Friday, January 1, 2016
On the Erie Canal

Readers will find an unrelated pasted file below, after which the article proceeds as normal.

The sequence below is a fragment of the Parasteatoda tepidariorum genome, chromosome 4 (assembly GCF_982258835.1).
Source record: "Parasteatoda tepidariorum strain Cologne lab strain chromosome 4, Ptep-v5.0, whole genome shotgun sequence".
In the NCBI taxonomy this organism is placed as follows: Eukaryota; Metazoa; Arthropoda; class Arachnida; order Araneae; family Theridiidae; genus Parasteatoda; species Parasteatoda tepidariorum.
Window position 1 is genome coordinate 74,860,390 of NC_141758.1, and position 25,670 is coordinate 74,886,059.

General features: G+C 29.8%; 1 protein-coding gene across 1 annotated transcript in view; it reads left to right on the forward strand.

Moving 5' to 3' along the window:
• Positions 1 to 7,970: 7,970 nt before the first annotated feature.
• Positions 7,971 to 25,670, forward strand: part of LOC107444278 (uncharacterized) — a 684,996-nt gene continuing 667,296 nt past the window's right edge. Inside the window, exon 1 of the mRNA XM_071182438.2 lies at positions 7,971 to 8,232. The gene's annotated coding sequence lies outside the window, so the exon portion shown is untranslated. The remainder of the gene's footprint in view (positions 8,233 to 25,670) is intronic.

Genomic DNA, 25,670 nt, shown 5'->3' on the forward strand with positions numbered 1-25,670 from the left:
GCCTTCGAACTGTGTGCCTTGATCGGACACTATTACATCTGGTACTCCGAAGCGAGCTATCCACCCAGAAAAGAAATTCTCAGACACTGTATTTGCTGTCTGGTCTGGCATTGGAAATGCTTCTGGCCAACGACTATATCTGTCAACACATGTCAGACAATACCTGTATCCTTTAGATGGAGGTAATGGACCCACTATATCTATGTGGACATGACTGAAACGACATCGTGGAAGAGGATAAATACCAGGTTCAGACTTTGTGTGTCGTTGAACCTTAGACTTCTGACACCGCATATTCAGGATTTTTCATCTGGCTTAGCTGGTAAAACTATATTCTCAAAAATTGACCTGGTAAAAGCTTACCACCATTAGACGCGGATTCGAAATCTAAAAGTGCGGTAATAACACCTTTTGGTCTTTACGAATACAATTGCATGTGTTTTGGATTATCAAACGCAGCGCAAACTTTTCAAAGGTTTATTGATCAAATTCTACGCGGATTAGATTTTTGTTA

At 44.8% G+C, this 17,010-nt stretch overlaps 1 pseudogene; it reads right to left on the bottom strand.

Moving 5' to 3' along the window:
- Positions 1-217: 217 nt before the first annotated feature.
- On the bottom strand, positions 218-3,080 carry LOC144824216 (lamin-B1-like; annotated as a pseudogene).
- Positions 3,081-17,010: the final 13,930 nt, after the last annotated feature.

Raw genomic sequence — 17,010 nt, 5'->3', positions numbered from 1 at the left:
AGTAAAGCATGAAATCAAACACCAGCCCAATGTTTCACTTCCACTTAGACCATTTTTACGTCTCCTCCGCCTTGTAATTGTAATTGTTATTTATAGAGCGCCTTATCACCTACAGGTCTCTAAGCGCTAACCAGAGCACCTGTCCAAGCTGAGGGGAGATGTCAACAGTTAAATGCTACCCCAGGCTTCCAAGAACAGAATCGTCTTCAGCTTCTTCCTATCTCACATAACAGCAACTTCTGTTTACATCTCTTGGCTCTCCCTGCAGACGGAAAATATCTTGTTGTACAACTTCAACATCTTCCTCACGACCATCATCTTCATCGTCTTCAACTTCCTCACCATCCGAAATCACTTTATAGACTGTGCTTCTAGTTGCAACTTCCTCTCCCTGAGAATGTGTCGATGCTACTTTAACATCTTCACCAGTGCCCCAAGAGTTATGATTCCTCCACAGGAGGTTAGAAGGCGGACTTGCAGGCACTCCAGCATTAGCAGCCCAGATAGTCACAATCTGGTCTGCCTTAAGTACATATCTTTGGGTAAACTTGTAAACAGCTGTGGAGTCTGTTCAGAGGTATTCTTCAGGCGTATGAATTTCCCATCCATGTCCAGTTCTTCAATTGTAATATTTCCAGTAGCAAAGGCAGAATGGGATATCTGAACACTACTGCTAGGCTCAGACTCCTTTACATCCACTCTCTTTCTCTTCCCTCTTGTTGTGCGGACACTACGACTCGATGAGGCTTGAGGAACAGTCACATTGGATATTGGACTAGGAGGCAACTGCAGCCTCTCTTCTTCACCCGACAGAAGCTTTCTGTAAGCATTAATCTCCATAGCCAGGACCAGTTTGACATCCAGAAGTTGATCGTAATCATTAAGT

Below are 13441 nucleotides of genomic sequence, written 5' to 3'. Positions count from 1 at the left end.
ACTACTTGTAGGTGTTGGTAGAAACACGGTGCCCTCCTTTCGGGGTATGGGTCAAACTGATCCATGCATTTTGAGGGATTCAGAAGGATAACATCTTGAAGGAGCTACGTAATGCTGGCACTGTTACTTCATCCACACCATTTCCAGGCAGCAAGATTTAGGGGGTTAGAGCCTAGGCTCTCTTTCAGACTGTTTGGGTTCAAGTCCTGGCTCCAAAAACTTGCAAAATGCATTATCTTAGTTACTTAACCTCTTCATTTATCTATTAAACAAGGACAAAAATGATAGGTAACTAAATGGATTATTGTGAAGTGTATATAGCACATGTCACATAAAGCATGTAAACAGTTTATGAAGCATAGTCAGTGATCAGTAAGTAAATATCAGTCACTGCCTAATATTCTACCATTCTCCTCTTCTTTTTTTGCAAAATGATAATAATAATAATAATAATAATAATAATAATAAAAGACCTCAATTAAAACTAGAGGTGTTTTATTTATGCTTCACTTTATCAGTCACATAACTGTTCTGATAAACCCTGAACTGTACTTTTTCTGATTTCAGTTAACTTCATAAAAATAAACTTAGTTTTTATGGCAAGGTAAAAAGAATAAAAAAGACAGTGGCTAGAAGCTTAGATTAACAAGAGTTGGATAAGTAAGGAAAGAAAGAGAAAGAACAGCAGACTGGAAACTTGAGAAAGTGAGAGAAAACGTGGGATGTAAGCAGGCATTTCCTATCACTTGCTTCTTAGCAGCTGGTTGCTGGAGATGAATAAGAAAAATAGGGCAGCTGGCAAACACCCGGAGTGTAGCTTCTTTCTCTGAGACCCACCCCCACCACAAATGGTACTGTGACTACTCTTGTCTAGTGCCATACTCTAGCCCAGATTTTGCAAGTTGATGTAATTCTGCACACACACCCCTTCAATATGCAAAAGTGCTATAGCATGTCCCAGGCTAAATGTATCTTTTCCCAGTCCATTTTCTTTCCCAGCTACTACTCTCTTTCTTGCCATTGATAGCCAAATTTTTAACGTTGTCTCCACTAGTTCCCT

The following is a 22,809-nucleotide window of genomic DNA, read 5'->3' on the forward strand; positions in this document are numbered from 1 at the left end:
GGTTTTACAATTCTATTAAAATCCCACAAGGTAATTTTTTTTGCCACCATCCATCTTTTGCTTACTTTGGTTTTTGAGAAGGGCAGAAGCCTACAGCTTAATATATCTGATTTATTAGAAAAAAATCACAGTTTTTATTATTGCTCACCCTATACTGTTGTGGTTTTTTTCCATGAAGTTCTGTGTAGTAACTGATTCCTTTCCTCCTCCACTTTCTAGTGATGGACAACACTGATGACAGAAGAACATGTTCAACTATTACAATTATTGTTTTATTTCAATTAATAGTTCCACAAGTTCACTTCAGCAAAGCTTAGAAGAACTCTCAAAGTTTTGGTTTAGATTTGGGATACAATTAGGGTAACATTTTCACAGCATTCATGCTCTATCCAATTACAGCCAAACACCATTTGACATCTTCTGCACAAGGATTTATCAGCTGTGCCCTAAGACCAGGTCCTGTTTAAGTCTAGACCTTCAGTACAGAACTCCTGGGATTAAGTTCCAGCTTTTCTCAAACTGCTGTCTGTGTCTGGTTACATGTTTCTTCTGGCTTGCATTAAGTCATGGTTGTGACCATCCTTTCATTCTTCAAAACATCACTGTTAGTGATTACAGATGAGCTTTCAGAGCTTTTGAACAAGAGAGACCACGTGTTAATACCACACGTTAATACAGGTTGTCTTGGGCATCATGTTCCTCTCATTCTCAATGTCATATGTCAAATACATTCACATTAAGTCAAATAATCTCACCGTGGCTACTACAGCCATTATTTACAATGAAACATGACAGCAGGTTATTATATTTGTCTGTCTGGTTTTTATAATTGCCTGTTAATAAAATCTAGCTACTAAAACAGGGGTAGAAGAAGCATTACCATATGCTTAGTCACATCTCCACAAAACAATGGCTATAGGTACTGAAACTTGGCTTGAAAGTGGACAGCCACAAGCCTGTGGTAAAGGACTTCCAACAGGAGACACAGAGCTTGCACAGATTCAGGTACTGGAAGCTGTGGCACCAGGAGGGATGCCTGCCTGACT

On the Erie Canal: From Albany on the Hudson River to Buffalo on Lake Erie, the Erie Canal originally stretched over 360 miles. Built between 1817 and 1825 at a cost of nearly 7 million dollars, the canal was certainly an impressive feat of modern engineering. Under the leadership of New York Governor DeWitt Clinton, the canal contained 36 locks while rising and falling around 600 feet. The canal ended-up approximately 40 feet wide by 4 feet deep, and it was largely hand-dug by Scots-Irish immigrants. Basic facts aside, the canal's ultimate value for New York rested in the idea of opening trade with the Midwest. New York City could effectively send goods up the Hudson River and along the canal to emerging Midwestern cities such as Cleveland and Chicago. Other states, especially Pennsylvania, tried to replicate New York's success by funding canal construction. Unfortunately, Pennsylvania went bankrupt in the 1840s after failing to build any major canals, apart from the Delaware and Lehigh. As a result, Pennsylvania turned to railroads for moving goods to the Midwest. Ultimately, it was the Pennsylvania Railroad (PRR) which became the nation's most successful passenger-freight railway to date.